Strong euro hits exporters while US investors fret over rate hike

Ryanair, Paddy Power, ICG and C&C fall as Brexit worries drag on Dublin trade

European stocks retreated in thin trading on Tuesday, after briefly paring losses, as a stronger euro weighed on exporters.

Britain’s top shares index slipped from a 14-month high as higher-than-expected UK inflation data weighed on the market. The blue-chip FTSE 100 index fell 0.7 per cent.

US stocks declined the most in two weeks after New York Federal Reserve president William Dudley said an interest rate hike in September was possible.


Volumes were thin as the Iseq finished the day down just under 0.2 per cent.


The growing worries about the British economy appeared to affect several prominent Irish players in the UK market. Ryanair finished the day down 1.53 per cent, while Paddy Power Betfair fell by 1.42 per cent.

Irish Continental Group, the operator of Irish Ferries, finished the day down almost 0.9 per cent, while C&C, which owns the Magners brand in the UK, was down 0.92 per cent.

Bank of Ireland was one of the biggest fallers, down 3.63 per cent. CRH, the building materials heavyweight, dragged the Iseq into positive territory, up 1.9 per cent.

FBD rose almost 0.8 per cent after the insurer was upgraded by Goodbody.


Stocks most exposed to a weaker domestic British economy, such as banks and retailers, underperformed. EasyJet and IAG fell more than 2 per cent, posting some of the biggest slides on the FTSE 100.

Retailer Marks & Spencer fell 3.2 per cent, while the FTSE 250 mid-cap index – which contains more domestically focused companies than the more global ones in the FTSE 100 – fell 0.7 per cent.

However, mining stocks outperformed to rise in spite of the weaker market, with Antofagasta surging 8.7 per cent after posting an increase in mid-year profits. Rio Tinto Group and Glencore plc rose 2 per cent.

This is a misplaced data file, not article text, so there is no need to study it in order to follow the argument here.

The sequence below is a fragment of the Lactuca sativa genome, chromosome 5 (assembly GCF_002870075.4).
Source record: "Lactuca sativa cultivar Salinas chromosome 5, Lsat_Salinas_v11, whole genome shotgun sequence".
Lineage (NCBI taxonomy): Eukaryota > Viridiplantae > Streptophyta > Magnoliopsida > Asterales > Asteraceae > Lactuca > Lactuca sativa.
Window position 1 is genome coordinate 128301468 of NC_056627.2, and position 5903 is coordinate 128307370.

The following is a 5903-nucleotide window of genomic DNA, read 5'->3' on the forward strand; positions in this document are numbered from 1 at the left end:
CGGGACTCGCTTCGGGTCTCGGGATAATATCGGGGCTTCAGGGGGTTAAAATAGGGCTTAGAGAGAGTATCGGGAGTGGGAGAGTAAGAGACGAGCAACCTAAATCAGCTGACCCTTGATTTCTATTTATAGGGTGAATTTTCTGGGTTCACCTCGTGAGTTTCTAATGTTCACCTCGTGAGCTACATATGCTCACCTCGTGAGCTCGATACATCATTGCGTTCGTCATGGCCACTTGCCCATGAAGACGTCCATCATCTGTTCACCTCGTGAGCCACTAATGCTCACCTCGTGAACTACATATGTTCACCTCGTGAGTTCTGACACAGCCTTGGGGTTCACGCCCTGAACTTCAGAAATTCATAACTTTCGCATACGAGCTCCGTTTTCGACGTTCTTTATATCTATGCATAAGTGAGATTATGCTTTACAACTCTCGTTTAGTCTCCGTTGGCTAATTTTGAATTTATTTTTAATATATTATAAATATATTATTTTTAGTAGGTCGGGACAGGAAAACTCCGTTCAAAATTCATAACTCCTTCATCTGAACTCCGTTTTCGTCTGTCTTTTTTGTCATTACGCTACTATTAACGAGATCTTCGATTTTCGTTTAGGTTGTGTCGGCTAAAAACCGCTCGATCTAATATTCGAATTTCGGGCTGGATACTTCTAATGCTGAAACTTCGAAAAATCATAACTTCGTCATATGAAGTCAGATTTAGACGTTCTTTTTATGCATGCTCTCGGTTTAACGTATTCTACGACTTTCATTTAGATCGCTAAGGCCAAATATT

Away from the top tier, shares in British building giant Balfour Beatty were up more than 1 per cent after it celebrated its biggest US contract to date, securing a £524 million deal to electrify 84km (52 miles) of California's railway.


Carmakers were among the biggest losers in industry groups as subdued prospects for a Federal Reserve rate increase this year weakened the dollar, sending the euro higher.

Volkswagen AG slipped 1.7 per cent after a report the US department of justice was said to find evidence of criminal acts in a diesel-emissions cheating inquiry. Renault and PSA Group fell more than 2.2 per cent.

Schindler Holding slid 4.4 per cent after forecasting a decline in the global elevator and escalator market.

German industrial-gas supplier Linde jumped 11 per cent after saying it was holding talks to merge with Praxair, confirming media reports.

The all-stock deal, which could be valued at more than $30 billion, may be reached as early as the coming weeks, people familiar with the matter said.

New York

Heading into the afternoon, eight of the 10 major S&P 500 indexes were lower, with the traditionally defensive sectors – telecom service providers and utilities – declining the most.

Shares of industrial gas supplier Praxair jumped 5 per cent to $123.93 after the company announced the early-stage talks of a merger with German peer Linde. Praxair was among the top influences on the S&P 500.

Home Depot’s shares rose 0.5 per cent after the company raised its full-year earnings forecast.

Morgan Stanley rose to a seven-month high after activist Jeff Ubben’s ValueAct Capital Management disclosed a 2 per cent stake.

Declining issues outnumbered advancing ones on the NYSE by 2,001 to 885. On the Nasdaq, 1,894 issues fell and 857 advanced.

The S&P 500 index showed four new 52-week highs and no new lows, while the Nasdaq recorded 57 new highs and 20 new lows.

In commodities, gold futures rose 0.2 per cent to $1,349.70 an ounce on the Comex in New York, paring gains of as much as 1.2 per cent earlier. Nickel dropped after posting the biggest advance in more than two weeks on Monday. (Additional reporting: Reuters/Bloomberg/PA)

Mark Paul

Mark Paul

Mark Paul is Business Affairs Correspondent of The Irish Times. He also writes the Caveat column